There's something special about seat number 100 in the Uttar Pradesh legislative assembly. For 43 years, in each of the 11 assembly elections since 1974, this seat has voted for the party which has also won Uttar Pradesh. None of the other 402 seats in the assembly gets it right like Kasganj, making it a bellwether seat to watch.
Through the rise and fall of Indira Gandhi, the Emergency and the coalition era, the waves of Mandal and Mandir, and then again to stable BSP-SP governments since 2007, the Kasganj MLA has always found himself on the winning side.
In 1974, Manpal Singh won Kasganj on an Indian National Congress ticket. After the Emergency, the Janata Party swept the state and the country alike. That year, Netram Singh became the Janata Party's MLA from Kasganj. In 1980, the Congress was back in power, as was Manpal Singh in Kasganj. He won another election in 1985, as did the Congress in Uttar Pradesh.
In 1989, Mulayam Singh Yadav became chief minister of the state, from the Janata Party. In Kasganj, the winning MLA, Goverdhan Singh, belonged to the Janata Party.
In 1991, the BJP made history by winning a clear majority in the state. Kalyan Singh became chief minister, and sure enough, Netram Singh was back as the Kasganj MLA from the BJP.
All these Singhs are Lodhs. In this Lodh-dominated area, community stalwart Kalyan Singh himself contested and won in 1993. Although the result was a hung assembly, Kalyan Singh's BJP was the single largest party. It's another matter that an SP-BSP alliance government was formed.
Netram Singh was back in 1996. Again, it was a hung assembly with the BJP as the single largest party.
In 2002, the Samajwadi Party replaced the BJP as the single largest party, and Manpal Singh was back. "It was only when the Congress completely died out in the 90's that I left it," says Manpal Singh, now 78.
In 2007, Hasrat Ullah Sherwani of the Bahujan Samaj Party became the first Muslim MLA of Kasganj, and its first non-Lodh MLA in a long time. This became possible because Kalyan Singh, unhappy with the BJP's ticket distribution under Rajnath Singh's leadership, left the party and had formed his own outfit. As the Lodh vote was divided between Kalyan Singh's candidate and that of the BJP, the BSP won here for the first time. It was also an election that brought an end to the coalition era, giving the BSP a clear majority.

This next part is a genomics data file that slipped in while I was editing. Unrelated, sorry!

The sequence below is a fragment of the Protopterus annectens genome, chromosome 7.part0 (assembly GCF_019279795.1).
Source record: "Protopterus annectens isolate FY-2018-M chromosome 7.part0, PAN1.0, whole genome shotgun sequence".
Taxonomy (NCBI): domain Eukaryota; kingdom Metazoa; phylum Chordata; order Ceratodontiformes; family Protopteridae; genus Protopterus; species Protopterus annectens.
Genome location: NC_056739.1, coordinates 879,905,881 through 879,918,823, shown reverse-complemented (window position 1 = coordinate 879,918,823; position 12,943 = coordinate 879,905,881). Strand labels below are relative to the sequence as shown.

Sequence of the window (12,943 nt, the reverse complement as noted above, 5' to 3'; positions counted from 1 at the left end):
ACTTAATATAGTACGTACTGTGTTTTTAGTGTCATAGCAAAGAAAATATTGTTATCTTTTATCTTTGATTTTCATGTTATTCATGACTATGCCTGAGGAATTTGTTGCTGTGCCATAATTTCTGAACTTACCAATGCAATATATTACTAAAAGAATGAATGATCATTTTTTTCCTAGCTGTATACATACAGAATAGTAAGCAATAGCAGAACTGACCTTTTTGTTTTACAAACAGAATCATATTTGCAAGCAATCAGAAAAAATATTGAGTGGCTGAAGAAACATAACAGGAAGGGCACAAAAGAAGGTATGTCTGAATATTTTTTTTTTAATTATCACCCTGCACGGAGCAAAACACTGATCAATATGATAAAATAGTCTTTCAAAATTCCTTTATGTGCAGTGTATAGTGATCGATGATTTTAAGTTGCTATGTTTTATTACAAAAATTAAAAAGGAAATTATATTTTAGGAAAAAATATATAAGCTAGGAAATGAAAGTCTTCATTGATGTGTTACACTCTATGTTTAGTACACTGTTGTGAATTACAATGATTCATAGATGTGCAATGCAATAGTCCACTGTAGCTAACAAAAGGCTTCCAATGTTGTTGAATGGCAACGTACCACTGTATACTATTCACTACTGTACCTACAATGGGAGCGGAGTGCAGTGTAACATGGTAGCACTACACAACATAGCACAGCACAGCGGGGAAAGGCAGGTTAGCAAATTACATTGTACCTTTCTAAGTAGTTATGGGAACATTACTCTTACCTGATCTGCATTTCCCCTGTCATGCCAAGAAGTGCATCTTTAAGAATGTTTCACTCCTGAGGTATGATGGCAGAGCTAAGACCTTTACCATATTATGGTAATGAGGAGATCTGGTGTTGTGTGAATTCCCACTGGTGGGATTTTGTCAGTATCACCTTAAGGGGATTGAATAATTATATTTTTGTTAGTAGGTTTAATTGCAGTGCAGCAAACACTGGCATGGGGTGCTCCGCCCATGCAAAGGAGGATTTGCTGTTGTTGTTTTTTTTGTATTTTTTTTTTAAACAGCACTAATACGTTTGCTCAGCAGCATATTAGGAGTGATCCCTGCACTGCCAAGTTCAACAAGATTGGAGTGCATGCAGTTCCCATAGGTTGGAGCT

In 2012, it was the turn of the Muslim vote to be divided to help a Lodh candidate, Manpal Singh of the Samajwadi Party, to win. The SP also won a clear majority in the state and Akhilesh Yadav became chief minister.
Before 1974, Kasganj used to alternate between the Congress and the Bharatiya Jana Sangh, a precursor of the BJP. As the Congress gave tickets to upper castes, the Jana Sangh saw a Lodh candidate do well on his own, and found an opening with the Lodh community.
What makes Kasganj a bellwether constituency?
There is nothing scientific about the bellwether phenomenon and Kasganj could well get it right this time. Yet, a coincidence lasting 11 election cycles must be taken seriously.
Perhaps it is the constituency's social composition and geographic location that make it a bellwether. Upper castes, Muslims, Dalits, Yadavs and other OBCs are all found in this seat. While Lodhs are the largest community by numbers, that is representative of how non-Yadav OBCs are the largest caste block, even if a fragmented one, across the state.
Geographically, Kasganj lies in a corner of west UP, on the edge of the Braj region, just before Awadh. The Ganga separates it from Badaun district. Kasganj is neither part of the potato belt of the Yadavs, nor the Jat stronghold of the RLD. It has had tense Hindu-Muslim relations but not riots. Its small town is a colonial relic that has barely expanded since. Once an important railway station, it has fallen off the radar.
Kasganj used to be part of Etah district but in 2007 Mayawati accepted a popular local demand to make it its own district, but for a price. She called it Kanshiram Nagar, after her mentor and the BSP founder. When Akhilesh came to power, he renamed it as Kasganj. The benefits of a new district have flowed, but like much of UP, the urban centre is bursting at the seams.
So who's winning this bellwether seat this time? Who are the candidates? What are the local caste equations? What are the issues? What's moving its voters? We'll discover this one seat over all of this week, until Kasganj votes on 11 February. Watch this space.
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